Let me now turn to the economic forecast for Alaska. The recovery of the United States economy from the Great Recession will continue and broaden across the sectors of the economy. GDP growth is expected to accelerate. Employment growth is expected to be modest. The stock market, represented by the Dow Jones Industrial Average, will chart an upward path. The Alaska economy will remain susceptible, however, to shocks from political uncertainties, soft oil prices, and international market anxieties. Interest rates will rise, the question is when and how we all see a longer-rate increase. This will mean that the cost of debt will rise too.

In light of volatility in the economy and politics, it becomes all the more imperative that Alaska should diversity its revenues. I have mentioned this need to diversify revenues via monetizing assets, attracting top human capital and businesses to the state, etc. in a number of my recent articles. There will be pressure on overall state revenues which, in turn, will translate into restrained spending.

—Dr. Ashok K. Roy, VP Finance & Admin/CFO, University of Alaska System

 

FISHING

Alaska’s 2013 commercial salmon harvest was estimated at $691.1 million, a 20 percent increase over 2012, and the second most valuable harvest on record. Total statewide harvest volume was the highest on record. Southeast harvest values hit $219 million; higher than any other region. Pinks were major contributors to high revenues in Southeast and Prince William Sound, while high prices aided the mediocre sockeye run in Bristol Bay.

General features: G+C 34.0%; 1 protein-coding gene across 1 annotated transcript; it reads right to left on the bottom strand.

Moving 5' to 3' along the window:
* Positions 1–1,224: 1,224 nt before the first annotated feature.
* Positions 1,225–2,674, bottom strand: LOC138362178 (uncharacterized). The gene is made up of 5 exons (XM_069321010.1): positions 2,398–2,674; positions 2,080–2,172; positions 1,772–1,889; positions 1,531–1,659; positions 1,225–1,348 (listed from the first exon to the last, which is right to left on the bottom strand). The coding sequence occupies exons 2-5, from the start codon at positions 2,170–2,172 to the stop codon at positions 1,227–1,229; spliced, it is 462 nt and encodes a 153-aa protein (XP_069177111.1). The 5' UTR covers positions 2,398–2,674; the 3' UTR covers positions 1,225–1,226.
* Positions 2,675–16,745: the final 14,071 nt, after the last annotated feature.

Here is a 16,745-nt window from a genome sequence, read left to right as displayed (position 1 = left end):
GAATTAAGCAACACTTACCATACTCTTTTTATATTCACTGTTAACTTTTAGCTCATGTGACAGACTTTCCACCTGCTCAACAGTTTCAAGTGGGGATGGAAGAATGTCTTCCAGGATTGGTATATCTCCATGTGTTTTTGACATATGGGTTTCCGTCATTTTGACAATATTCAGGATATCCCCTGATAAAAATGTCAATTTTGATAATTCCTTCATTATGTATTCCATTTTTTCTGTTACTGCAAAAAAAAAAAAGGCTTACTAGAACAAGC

The halibut fishery closed on November 7, 2013, leaving 5 percent of total quota unharvested. Fishing was reported to be slow in areas around Kodiak, but very good in the Southeast.

Politics may threaten the future of Southcentral Alaska’s salmon industry—a ballot initiative to ban commercial set-net fisheries in urban areas is gaining momentum.

In spite of the federal government shutdown, Alaska’s Bering Sea red king crab fishery appears on track to harvest its quota in time for the holiday season.

—Marcus Hartley, Vice President and Senior Economist, Northern Economics

 

MINING

Despite the softening commodities prices experienced by the mining industry in 2013 and the generally bearish market sentiment that came along with it, I have seen a refreshing resurgence of optimism that always presages the beginning of the end of a down-cycle for the mining industry. Despite bankruptcies, mine closures, negative feasibility studies and the exodus from Alaska of companies large and small, all of which occurred over the last ten months, the unmistakable signs of a 2014 resurgence are at hand. Having personally experienced five of these down cycles, I have learned to pay attention to those small changes that come before the markets turn, including increased web site traffic, an increase in risk-capital stock transactions, flat or rising stock prices, a decrease in the number of large company write-downs, and an increase in the number of companies looking at new acquisition opportunities, the “tire kickers” who feel the markets have bottomed and now is the time to invest.

—Curt Freeman, President, Avalon Development Corp.

 

NONPROFIT CORPORATIONS